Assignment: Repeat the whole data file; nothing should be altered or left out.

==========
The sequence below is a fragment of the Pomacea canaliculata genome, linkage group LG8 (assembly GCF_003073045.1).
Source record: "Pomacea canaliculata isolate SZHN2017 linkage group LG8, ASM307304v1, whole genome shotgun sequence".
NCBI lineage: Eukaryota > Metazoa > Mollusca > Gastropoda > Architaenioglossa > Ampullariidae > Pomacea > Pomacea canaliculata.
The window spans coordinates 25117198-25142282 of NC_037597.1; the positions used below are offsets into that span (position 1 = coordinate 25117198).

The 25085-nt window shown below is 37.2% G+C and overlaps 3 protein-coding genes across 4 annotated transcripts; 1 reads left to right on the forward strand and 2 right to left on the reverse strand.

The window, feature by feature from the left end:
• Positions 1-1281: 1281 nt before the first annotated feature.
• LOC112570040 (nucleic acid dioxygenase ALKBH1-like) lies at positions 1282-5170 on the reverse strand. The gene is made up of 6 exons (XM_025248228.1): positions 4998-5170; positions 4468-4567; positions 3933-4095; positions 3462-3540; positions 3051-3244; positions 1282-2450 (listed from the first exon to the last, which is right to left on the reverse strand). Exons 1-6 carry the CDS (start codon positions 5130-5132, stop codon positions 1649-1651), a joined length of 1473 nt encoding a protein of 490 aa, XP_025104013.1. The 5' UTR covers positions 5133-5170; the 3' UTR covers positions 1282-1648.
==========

The sequence below is a fragment of the Pomacea canaliculata genome, linkage group LG8 (assembly GCF_003073045.1).
Source record: "Pomacea canaliculata isolate SZHN2017 linkage group LG8, ASM307304v1, whole genome shotgun sequence".
NCBI lineage: Eukaryota > Metazoa > Mollusca > Gastropoda > Architaenioglossa > Ampullariidae > Pomacea > Pomacea canaliculata.
The window spans coordinates 25117198-25142282 of NC_037597.1; the positions used below are offsets into that span (position 1 = coordinate 25117198).

The 25085-nt window shown below is 37.2% G+C and overlaps 3 protein-coding genes across 4 annotated transcripts; 1 reads left to right on the forward strand and 2 right to left on the reverse strand.

The window, feature by feature from the left end:
• Positions 1-1281: 1281 nt before the first annotated feature.
• LOC112570040 (nucleic acid dioxygenase ALKBH1-like) lies at positions 1282-5170 on the reverse strand. The gene is made up of 6 exons (XM_025248228.1): positions 4998-5170; positions 4468-4567; positions 3933-4095; positions 3462-3540; positions 3051-3244; positions 1282-2450 (listed from the first exon to the last, which is right to left on the reverse strand). Exons 1-6 carry the CDS (start codon positions 5130-5132, stop codon positions 1649-1651), a joined length of 1473 nt encoding a protein of 490 aa, XP_025104013.1. The 5' UTR covers positions 5133-5170; the 3' UTR covers positions 1282-1648.